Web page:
Not even extroverts are immune from the tiring effects of being around other people.
A new study from researchers in Finland published in the Journal of Personality suggests that no matter which personality group you may belong to, interacting with people might make you happy at the moment but leave you tired a few hours later.
The big discovery comes from a study with just 48 people, so the results need to be replicated in future studies, according to study co-author Sointu Leikas of the University of Helsinki.
Nevertheless, Leikas and her team might be on to something. For years, personality researchers have used a questionnaire-based method called experience-sampling, in which they try to look at possible relations between people’s moods and behaviors related to the Big Five personality traits: extraversion, conscientiousness, agreeableness, openness and neuroticism.
“One of the big results we have gotten from this type of research is that it's shown we use the whole spectrum of the Big Five traits in our daily behavior,” Leikas told The Huffington Post. “Everybody may sometimes act in highly extroverted or highly introverted ways in their daily life, for example, which raises the question: How do certain kinds of behavior affect our mood?”
Leikas and her colleague Ville-Juhani Ilmarinen used the same experience-sampling method and asked people to fill out questionnaires five times a day, via their smartphones, for 12 days. The participants had to answer how they felt and what they had been doing in the past hour.
However, unlike most previous studies that focused on the concurrent relationship between people’s feelings and actions, Leikas and Ilmarinen's study looked at these links over longer time periods.
“We found, as it has been found before, that people tend to be happier when they behave in an extroverted way,” Leikas said. “However, after three hours, if people have behaved in an extroverted way, they are more tired.”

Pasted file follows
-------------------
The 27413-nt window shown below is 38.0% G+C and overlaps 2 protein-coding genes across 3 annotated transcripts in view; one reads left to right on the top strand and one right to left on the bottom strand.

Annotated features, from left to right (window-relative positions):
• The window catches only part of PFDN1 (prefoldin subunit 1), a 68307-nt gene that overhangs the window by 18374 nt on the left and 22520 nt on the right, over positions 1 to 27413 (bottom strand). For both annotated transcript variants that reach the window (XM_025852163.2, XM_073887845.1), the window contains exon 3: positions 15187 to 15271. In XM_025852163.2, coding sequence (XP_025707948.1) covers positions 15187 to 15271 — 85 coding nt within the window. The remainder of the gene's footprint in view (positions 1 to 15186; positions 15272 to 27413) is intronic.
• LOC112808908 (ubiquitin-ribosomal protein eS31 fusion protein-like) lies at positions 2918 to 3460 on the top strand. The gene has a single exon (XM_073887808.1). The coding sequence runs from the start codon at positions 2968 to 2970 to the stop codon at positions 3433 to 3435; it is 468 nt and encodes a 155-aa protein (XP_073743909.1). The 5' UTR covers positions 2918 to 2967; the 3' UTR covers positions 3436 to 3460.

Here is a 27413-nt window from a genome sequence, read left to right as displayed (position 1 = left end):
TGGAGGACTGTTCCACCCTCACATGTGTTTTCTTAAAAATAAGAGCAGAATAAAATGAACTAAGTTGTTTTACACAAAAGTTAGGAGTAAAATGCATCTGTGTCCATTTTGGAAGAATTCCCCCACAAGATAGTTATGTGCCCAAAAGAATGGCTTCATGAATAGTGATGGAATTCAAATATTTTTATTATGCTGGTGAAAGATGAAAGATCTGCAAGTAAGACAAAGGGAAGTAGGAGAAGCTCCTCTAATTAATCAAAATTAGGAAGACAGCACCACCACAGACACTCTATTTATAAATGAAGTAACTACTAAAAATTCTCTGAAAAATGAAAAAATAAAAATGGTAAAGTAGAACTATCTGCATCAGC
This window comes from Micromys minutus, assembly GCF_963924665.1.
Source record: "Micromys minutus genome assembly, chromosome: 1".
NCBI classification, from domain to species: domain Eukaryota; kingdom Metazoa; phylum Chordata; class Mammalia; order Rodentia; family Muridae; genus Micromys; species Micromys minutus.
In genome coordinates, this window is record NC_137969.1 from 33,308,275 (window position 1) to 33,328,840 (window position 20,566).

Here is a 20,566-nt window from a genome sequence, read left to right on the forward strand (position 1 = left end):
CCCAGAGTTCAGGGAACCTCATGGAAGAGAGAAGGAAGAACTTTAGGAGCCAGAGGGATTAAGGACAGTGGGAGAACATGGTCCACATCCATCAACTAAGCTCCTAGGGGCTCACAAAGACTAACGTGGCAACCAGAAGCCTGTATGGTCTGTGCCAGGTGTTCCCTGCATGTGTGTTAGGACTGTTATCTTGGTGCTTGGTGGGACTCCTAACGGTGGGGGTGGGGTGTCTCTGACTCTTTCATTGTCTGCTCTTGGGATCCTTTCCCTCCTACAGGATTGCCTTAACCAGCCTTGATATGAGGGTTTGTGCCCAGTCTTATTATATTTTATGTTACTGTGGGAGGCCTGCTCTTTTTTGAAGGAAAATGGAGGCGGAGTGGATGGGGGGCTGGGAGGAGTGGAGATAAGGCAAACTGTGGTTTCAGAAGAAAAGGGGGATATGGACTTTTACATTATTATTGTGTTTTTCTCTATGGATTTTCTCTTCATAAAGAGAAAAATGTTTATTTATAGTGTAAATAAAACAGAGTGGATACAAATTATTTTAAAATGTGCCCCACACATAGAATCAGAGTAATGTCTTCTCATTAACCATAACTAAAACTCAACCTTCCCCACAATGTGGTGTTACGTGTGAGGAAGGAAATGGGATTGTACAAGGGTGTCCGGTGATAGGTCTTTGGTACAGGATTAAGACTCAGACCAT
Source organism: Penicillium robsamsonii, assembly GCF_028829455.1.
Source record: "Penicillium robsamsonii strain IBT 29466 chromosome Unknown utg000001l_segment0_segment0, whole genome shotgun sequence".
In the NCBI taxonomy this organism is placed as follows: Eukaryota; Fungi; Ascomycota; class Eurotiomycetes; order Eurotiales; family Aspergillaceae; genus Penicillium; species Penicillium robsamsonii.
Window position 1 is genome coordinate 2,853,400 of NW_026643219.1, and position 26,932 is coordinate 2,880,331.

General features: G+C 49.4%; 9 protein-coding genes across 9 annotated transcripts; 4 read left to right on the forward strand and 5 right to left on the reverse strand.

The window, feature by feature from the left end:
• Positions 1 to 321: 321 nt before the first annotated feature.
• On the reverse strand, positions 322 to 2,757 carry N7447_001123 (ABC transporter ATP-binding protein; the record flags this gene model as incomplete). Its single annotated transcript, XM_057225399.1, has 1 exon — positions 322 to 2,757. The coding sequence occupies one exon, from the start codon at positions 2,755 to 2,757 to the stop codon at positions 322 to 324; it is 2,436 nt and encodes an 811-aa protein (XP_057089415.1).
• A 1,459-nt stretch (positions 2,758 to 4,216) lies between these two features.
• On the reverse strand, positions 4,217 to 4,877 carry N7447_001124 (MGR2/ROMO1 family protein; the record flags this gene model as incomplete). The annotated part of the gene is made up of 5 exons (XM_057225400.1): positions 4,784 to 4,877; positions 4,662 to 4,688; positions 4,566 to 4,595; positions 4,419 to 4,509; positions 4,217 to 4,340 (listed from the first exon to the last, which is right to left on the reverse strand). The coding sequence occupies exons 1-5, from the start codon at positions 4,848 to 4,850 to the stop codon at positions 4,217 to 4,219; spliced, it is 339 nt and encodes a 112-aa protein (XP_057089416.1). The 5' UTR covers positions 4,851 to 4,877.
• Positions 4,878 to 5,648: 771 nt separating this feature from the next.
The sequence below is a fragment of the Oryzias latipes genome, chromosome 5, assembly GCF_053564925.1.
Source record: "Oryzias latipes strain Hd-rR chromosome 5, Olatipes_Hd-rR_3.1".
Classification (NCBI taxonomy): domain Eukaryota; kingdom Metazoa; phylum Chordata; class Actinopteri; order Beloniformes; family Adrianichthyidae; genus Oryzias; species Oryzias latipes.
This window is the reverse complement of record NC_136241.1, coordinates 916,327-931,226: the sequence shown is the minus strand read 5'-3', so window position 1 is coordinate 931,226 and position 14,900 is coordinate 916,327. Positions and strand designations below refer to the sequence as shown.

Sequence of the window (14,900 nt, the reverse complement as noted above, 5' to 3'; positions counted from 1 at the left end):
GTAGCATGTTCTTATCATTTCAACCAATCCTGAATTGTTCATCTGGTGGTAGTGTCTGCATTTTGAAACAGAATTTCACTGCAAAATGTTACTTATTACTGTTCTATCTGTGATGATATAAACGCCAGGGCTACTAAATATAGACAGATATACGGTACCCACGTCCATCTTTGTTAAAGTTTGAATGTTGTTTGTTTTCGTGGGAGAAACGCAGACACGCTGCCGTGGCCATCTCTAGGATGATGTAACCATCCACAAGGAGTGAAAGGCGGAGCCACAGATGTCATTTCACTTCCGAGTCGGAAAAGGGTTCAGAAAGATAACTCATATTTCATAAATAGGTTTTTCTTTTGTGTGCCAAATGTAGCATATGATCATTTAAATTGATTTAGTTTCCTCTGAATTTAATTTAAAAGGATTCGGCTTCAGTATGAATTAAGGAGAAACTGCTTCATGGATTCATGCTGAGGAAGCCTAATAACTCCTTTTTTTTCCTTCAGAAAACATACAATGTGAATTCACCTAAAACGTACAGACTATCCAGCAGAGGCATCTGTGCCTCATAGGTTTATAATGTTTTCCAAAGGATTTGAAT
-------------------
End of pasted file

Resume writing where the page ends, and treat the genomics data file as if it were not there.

Moreover, the researchers found no evidence that introverts would become more tired than extroverts after behaving in an extroverted way.
So, what's the difference between introverts and extroverts? Are they actually more similar to each other than different?
"We don't know at the moment," Leikas said. It may be that extroverts just behave in an extroverted way more often than introverts. They may seek social situations more than introverts do, tend to have larger number of friends, and take dominant positions more often than their more introvert counterparts, Leikas said.
Again, the study was small and most of the participants were female, so it may be too soon to generalize the findings to the whole population. (Leikas said the gender imbalance was just because mostly female students volunteered for the study, which in her experience seems to be a common problem in the field of personality research.)
But previous studies have indirectly shown that extroverts become tired after socializing and need alone time, Leikas said. For example, one study found that if someone was very socially busy at work, they tended to withdraw from their families in the evening.
The good news is that the fatigue of socializing seems to wear off quickly. "We asked the participants how tough their day had been, and didn't find a difference," Leikas said. "I think these tiring effects tend to fade away and you recover quickly. On the other hand, we know that social interaction is good for many people. OK, it may make you a bit tired, but it doesn't exhaust you in the long run."